By Sara Karlovitch
On Jan. 28, Uber found itself in the middle of a public relations nightmare. Earlier that day, protesters gathered outside of JFK International Airport and airports around the country to protest President Trump’s executive order barring immigrants from seven predominantly Muslim countries for 120 days. In a show of solidarity, members of the New York Taxi Workers Alliance stopped servicing JFK for an hour. Uber, however, did not. Many saw this as Uber trying to profit off the protests.
The #deleteuber trend took off on Twitter last Saturday and over 200,000 customers have since canceled their accounts, according to a New York Times report. To make matters worse, Lyft, Uber’s most direct competition, pounced on the opportunity. They quickly condemned the administration’s actions and announced plans for a million dollar donation to the American Civil Liberties Union (ACLU) over the course of four years, according to an email they sent out to customers.
This was not the only source of contention surrounding Uber over the last week and a half. Company CEO Travis Kalanick decided to leave his position on Trumps economic advisory council a few days after people started protesting Uber. He also promised to help compensate all employees affected by the ban for 90 days.
In the Age of Trump, politically charged consumerism is the new normal. Political Consumerism is “turning the market into a site for politics and ethics, as consumer choices reflect personal attitudes and purchases are informed by ethical or political assessment of business and government practice,” as defined by ethicalconsumer.org. Shoppers are no longer looking for just a product, they are looking for a message.
Starbucks has also joined the trend by promising to hire 10,000 refugees within five years. CEO Howard Schultz said they would first focus their efforts on translators who helped the U.S. in combat zones.
The #grabyourwallet campaign calls for consumers to boycott retailers that sell Ivanka Trump’s clothing line or Donald Trump merchandise. In the last week, both Nordstrom and Neiman Marcus have dropped Ivanka Trump’s collection, but have not specifically said it was in response to the campaign.
In November, Nordstrom responded to a customer on Twitter who called for the company to stop carrying Ivanka Trump’s collection.
“We hope that offering a vendor’s products isn’t misunderstood as us taking a political position; we’re not,” Nordstrom tweeted in response. “We recognize our customers can make choices about what they purchase based on personal views & we’ll continue to give them options.”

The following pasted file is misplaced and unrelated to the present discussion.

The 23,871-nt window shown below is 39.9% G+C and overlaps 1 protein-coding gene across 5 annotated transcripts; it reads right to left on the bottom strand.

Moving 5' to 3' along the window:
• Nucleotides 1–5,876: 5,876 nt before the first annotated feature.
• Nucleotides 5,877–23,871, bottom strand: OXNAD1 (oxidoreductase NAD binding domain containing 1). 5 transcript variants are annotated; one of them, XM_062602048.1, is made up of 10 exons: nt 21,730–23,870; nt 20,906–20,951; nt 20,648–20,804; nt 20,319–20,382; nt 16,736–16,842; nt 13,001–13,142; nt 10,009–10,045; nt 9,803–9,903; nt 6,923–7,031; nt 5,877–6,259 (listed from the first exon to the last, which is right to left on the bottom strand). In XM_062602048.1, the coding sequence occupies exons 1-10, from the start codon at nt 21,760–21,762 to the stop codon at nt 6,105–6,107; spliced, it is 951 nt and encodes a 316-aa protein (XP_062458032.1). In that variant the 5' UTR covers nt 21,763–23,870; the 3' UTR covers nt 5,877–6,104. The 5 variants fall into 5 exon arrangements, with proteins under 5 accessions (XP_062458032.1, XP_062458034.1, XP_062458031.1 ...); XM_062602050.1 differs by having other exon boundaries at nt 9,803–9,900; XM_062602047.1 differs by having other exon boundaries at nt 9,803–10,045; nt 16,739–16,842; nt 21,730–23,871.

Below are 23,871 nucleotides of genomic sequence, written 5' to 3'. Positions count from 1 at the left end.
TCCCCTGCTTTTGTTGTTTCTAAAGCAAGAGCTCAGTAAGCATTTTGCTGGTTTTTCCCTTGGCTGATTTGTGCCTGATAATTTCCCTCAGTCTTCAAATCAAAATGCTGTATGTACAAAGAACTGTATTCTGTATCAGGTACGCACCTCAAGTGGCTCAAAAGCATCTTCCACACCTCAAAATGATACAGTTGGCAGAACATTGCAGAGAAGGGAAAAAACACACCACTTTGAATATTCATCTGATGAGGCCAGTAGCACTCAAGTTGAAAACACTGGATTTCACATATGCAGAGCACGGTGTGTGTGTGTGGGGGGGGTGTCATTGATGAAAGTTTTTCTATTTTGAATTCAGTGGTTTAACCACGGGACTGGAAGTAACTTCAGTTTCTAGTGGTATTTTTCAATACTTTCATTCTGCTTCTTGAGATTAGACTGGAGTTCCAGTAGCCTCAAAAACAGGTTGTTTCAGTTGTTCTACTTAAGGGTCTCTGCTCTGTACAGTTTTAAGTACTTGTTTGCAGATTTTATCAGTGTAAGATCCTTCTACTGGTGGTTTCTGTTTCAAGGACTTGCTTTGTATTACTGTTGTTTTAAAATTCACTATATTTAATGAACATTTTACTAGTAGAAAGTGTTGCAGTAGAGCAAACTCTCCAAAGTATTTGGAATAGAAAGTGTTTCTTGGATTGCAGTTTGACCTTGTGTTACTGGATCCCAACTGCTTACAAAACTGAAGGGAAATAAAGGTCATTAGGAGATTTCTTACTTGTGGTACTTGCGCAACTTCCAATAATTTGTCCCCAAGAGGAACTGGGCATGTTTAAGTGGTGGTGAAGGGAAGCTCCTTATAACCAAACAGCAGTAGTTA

Political Consumerism is used as a relatively easy way to force action. With a simple hashtag, activists can have an entire movement going with just a tweet. In our hyper-politicized world, everything has become a political statement. From how we catch a ride to what coffee we drink all depends on which way we leen and who we vote for. The products we use have become a way to widen the political chasm between right and left.
Though holding the minority of seats in congress, the left has found their voice. The Trump presidency has reawakened the progressive movement after eight years of complacency under Obama. The organization Run For Something, a new group which tries to help liberals to run for office, has received over 1,000 sign ups since the executive order was issued.
Democrats are fighting fire with fire, trying to reclaim the country they lost so suddenly and unexpectedly. The #deleteuber and #grabyourwallet campaigns are only the beginning of a much larger liberal revolution.
Featured Photo Credit: As the protest drew further down Pennsylvania Avenue, more and more protesters eyes began to be caught by the golden letters and American flags covering 1100 Pennsylvania Ave NW. A few years back this building would be known as the Old Post Office Building. Today: The Trump International Hotel. (Joe Duffy/Bloc Photographer)
Sara Karlovitch is a freshman journalism and government and politics major and can be reached at email@example.com.
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